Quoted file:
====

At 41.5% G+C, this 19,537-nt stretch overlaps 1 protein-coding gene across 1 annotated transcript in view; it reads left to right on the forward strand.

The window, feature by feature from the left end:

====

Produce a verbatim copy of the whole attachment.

At 41.5% G+C, this 19,537-nt stretch overlaps 1 protein-coding gene across 1 annotated transcript in view; it reads left to right on the forward strand.

The window, feature by feature from the left end: